5. Get access to daily information on oil shipments into California, and ensure that state and local emergency personnel can access this information immediately in the event of an accident.

    A recent DOT Emergency Order requires that each railroad operating trains containing more than 1 million gallons of Bakken crude oil, or approximately 35 tank cars, to provide states with weekly notice that includes estimated volumes of Bakken oil  transported per week and routing information.

    The state should also have immediate access to real-time shipment information, assuming the technology exists to enable this. The state should also ensure that local emergency response personnel are well trained to deal with any crude by rail accident, and can readily identify the contents of any shipment. Training and information sharing with local emergency response personnel can be paid for by the industry, using a fee or assessment like the 6.5 cent/barrel fee on all oil imports recently approved by the state.

    6. Advocate for more stringent federal safety regulations.

    Legislative pronouncements, as well as the CPUC’s robust participation in the Rail Safety Advisory Committee (RSAC) are needed to secure better federal standards.

    California joins others states such as New York in advocating for more stringent rail car design standards (phasing out DOT-111 cars, for example), mandatory placards on rail cars identifying Bakken crude oil,  expediting Positive Train Control, and requiring electronically-controlled pneumatic brakes on all crude oil trains. The state can also advocate for further federal analysis of possible routing changes, to avoid sensitive population and habitat areas.

    7. Monitor compliance with new voluntary measures that the railroads agreed to implement this year.

    As part of a February 2014 agreement with DOT, the Class I railroads will perform one additional internal-rail inspection each year than required by the FRA on routes over which trains carry 20 or more tank cars of crude oil, and will conduct at least two track geometry inspections over these routes. The  railroads also agreed to use end-of-train braking systems on all oil trains, and lower train speed in federally-designated “high-threat-urban-areas.”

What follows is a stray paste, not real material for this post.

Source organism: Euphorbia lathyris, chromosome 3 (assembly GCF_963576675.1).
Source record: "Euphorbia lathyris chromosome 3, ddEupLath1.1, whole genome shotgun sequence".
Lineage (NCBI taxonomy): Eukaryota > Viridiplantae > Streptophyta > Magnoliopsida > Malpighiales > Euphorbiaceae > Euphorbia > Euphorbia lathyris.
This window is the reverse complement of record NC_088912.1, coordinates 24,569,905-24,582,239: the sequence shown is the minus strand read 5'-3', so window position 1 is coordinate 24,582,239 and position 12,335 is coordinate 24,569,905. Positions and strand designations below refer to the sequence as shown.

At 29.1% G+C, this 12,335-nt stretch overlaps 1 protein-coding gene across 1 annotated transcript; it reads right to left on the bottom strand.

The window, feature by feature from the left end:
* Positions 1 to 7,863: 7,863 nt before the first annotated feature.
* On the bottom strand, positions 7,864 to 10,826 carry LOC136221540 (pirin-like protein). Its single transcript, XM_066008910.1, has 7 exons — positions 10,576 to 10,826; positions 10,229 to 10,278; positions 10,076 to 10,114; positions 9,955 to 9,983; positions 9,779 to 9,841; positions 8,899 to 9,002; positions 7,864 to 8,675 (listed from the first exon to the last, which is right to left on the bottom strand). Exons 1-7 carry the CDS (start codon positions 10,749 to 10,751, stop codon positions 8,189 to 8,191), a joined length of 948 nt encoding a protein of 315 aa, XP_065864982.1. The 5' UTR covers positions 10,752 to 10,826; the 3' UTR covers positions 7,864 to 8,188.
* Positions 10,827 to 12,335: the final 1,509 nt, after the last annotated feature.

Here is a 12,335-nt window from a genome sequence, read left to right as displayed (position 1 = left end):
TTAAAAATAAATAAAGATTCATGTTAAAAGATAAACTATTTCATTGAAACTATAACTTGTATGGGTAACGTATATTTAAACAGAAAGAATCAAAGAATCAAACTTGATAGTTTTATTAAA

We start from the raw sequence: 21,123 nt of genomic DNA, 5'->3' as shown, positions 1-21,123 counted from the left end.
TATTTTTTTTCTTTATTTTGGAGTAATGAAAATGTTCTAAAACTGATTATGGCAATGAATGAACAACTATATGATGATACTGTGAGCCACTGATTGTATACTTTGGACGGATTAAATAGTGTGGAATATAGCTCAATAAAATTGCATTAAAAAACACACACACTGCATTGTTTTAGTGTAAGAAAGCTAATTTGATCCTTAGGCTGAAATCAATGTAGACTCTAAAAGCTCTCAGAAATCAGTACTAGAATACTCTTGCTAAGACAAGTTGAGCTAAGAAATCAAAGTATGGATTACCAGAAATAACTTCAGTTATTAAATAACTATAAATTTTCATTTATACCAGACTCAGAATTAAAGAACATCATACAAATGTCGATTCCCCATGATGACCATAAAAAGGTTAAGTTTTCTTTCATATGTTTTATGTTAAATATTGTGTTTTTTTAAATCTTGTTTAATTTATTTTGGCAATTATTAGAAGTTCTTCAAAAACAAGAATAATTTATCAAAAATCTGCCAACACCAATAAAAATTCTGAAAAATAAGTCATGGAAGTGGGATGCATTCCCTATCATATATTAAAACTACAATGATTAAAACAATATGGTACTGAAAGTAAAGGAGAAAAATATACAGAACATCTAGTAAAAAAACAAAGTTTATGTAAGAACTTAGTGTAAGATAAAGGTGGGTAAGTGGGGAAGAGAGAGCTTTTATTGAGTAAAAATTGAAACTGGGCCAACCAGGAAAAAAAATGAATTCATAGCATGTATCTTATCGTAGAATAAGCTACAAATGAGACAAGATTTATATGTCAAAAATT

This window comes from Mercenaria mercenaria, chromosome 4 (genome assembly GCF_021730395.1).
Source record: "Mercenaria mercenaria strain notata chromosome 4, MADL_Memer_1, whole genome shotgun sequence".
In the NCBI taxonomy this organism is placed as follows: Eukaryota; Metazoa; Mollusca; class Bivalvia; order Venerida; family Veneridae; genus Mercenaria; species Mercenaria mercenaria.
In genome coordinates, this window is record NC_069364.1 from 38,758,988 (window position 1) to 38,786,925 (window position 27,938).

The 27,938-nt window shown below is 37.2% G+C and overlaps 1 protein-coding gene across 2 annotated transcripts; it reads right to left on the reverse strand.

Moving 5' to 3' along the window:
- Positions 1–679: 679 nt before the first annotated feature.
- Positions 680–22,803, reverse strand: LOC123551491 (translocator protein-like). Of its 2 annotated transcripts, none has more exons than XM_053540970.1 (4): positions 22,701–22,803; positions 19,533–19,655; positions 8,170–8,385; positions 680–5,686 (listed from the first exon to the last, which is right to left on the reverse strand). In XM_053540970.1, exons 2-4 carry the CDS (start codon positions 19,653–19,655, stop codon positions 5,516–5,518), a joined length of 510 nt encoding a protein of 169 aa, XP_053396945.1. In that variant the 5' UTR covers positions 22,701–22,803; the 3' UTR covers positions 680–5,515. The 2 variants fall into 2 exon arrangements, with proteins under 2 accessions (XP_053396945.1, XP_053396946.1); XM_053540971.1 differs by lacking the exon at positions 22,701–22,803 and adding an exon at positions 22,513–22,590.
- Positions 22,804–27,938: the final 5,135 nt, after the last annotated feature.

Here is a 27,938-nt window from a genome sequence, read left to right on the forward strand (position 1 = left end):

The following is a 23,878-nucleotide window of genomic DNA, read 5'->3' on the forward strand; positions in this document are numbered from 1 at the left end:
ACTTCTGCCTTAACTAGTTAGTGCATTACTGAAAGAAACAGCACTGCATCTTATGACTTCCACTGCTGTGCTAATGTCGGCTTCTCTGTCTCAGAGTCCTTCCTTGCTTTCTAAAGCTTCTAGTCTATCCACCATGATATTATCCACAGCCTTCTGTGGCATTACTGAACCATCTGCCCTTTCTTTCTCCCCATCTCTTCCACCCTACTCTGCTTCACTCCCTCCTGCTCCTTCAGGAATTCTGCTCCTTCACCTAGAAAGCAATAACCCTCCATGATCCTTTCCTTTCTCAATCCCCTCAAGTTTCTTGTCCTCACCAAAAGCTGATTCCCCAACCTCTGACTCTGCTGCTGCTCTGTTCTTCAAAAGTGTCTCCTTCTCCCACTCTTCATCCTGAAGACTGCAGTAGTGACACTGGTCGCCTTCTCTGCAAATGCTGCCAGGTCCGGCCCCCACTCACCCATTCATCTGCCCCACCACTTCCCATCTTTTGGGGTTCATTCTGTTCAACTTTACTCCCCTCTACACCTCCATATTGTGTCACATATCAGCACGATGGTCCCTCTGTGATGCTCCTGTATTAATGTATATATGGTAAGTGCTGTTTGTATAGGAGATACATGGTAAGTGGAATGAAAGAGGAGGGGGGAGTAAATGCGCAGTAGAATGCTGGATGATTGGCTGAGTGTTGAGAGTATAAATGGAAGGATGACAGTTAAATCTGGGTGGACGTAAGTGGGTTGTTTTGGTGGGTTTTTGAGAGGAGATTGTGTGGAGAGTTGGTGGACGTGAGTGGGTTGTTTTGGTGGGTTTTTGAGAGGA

The CPUC should monitor the railroads’ compliance with these voluntary measures. At the same time, CPUC and the state should advocate for making these voluntary measures mandatory, by issuing new or revised FRA regulations.

    8. Consider issuing guidance to local permitting agencies on requirements for offloading facilities and oil refinery expansion.

    There are currently at least five crude-by-rail refinery projects being pursued in California: one in Pittsburg, one in Benicia, two in Bakersfield, and one in Wilmington. There is a patchwork of local permitting agencies responsible for land use, air, water, and other local safety and environmental issues that may be relevant to offloading sites and refineries.

    Local government and permitting agencies can deny land use and other permits for refineries and offloading facilities if they find safety risks or improper environmental mitigation under statutes like the California Environmental Quality Act (CEQA). But, local agency personnel may have varying levels of expertise in oil and rail issues and may apply permitting criteria inconsistently. As such, the state, through the Office or Planning and Research (OPR), should consider issuing guidance to local permitting agencies on necessary permits and requirements for offloading facility or refinery expansion.

    9. Provide guidance on CEQA review and the public comment and participation process, especially relevant to environmental justice communities that may be located near offloading sites or refineries.

    While rail accidents can happen anywhere, communities near offloading sites and refineries are especially vulnerable to oil by rail transport risks. The state can provide information and guidance to these communities on opportunities for engagement, comment and participation.

    In addition, the state can encourage railroads, industry and refineries to work directly with potentially affected communities to disclose as much information as possible about shipments, safety measures, and how community members can participate in the process to make their communities safer.

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      Governor’s Oil by Rail Report Highlights Need for Sustainable Funding and Close Coordination to Protect Public Safety

      Repost from California Department of Fish & Wildlife